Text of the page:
Forsman also worries that going back on Tour as a non-exempt player could put him on the wrong track "I've seen the sorrowful side of the veteran who could play in his day but hung on and hung on until his family left him and his friends left him," Forsman says. "All of sudden he's sneaking beers out the side door and getting bombed in his car, saying, 'Remember how good I was?' Then I think of the other day, when I called Lennie Clements, who left the Tour a year ago. He told me, 'I never thought I could be so happy.'
"Right now, that's kind of where I am—a lot happier away from the game. Where I go with that, I'm not sure."
Driving for Show, Not for Dough
Considering the furor caused last month by Callaway's introduction of the ERC II, a driver whose design had been banned by the USGA but not by the R&A, little attention was paid to who was using it or how well it performed at the American Express Championship. Only four of the 53 players used the ERC II or its predecessor, the original ERC. Similar results occurred at the British Open, at which 12 of 155 players used the original ERC.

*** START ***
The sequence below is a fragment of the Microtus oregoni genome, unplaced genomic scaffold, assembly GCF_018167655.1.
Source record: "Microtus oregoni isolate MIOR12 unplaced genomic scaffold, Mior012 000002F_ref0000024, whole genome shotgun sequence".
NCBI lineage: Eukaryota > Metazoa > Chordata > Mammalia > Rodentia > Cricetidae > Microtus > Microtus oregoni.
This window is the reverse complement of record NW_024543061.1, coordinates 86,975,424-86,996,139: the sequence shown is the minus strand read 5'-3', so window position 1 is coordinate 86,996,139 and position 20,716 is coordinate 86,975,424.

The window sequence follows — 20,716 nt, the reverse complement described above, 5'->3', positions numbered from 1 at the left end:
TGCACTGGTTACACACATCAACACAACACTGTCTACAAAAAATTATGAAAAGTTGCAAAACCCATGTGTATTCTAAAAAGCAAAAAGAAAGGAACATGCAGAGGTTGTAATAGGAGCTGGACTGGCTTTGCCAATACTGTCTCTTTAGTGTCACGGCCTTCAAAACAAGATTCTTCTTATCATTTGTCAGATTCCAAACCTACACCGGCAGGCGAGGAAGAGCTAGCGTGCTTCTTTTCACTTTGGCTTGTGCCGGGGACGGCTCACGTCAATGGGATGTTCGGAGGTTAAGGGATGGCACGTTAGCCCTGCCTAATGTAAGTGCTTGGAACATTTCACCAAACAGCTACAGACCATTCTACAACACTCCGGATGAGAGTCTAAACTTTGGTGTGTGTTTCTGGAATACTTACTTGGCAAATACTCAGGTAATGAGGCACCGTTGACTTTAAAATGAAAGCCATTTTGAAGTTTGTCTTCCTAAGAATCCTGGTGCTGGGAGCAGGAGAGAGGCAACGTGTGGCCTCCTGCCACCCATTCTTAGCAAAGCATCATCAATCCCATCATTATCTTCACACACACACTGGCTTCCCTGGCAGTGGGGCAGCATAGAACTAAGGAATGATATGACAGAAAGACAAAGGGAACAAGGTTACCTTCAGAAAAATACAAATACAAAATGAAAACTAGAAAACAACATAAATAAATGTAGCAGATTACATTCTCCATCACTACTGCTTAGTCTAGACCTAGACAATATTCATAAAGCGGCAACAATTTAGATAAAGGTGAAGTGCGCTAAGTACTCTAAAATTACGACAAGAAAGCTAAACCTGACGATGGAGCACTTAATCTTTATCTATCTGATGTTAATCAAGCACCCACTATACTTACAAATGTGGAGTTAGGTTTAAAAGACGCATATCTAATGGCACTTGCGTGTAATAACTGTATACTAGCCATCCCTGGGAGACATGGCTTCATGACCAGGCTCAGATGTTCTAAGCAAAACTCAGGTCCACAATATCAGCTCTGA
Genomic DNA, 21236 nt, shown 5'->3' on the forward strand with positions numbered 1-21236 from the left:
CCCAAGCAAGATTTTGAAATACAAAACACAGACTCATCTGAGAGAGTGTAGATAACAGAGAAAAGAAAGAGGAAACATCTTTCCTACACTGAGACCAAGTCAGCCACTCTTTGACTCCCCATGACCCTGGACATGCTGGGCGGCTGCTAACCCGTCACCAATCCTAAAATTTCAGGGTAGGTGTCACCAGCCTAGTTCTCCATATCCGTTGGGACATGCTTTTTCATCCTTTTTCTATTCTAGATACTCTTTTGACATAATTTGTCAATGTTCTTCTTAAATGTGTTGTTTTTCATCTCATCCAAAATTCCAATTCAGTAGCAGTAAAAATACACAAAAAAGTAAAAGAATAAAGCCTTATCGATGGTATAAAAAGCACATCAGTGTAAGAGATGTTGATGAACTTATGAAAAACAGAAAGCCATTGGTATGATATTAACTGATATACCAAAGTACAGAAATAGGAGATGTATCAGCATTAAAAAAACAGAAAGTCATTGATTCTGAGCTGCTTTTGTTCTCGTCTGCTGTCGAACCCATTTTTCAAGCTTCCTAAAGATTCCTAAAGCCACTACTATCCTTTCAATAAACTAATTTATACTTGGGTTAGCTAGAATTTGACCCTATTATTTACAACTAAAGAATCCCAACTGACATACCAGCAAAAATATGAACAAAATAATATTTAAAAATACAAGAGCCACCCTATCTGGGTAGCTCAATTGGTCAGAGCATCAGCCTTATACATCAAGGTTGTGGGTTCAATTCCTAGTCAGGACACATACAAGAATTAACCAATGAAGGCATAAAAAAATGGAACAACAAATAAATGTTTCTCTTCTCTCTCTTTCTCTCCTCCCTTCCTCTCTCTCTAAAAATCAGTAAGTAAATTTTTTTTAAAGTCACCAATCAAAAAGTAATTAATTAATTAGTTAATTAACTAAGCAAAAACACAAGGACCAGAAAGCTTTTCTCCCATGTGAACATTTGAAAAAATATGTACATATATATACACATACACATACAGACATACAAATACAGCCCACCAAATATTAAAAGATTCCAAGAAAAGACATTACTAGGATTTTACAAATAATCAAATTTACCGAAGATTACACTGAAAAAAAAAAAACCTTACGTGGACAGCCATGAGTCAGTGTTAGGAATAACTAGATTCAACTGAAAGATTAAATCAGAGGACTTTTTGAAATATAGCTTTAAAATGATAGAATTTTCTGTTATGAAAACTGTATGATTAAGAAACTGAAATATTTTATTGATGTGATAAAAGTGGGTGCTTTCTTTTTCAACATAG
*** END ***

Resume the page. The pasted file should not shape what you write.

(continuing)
One possible reason that the ERC wasn't more popular at the AmEx or the British was that extra distance was not a high priority at either site. Even longer courses on the European tour, though, haven't inspired additional players to put ERCs into their bags. ERC usage on the Euro tour has hovered between five and 10 players a week since July. Pierre Fulke is the only player to have won in Europe with an ERC, earning victories at the Scottish PGA and the Volvo Masters.
The USGA, which governs the game in Mexico and the U.S., banned both ERCs after the club exceeded the association's test for springlike effect. The R&A has ruled that the clubs are conforming, making them legal for competitions in the rest of the world. "Our view remains that springlike effect is not having any material effect on distance," says R&A secretary Peter Dawson. "We remain comfortable with our decision, although it is a great shame that we differ with the USGA on this relatively minor point."
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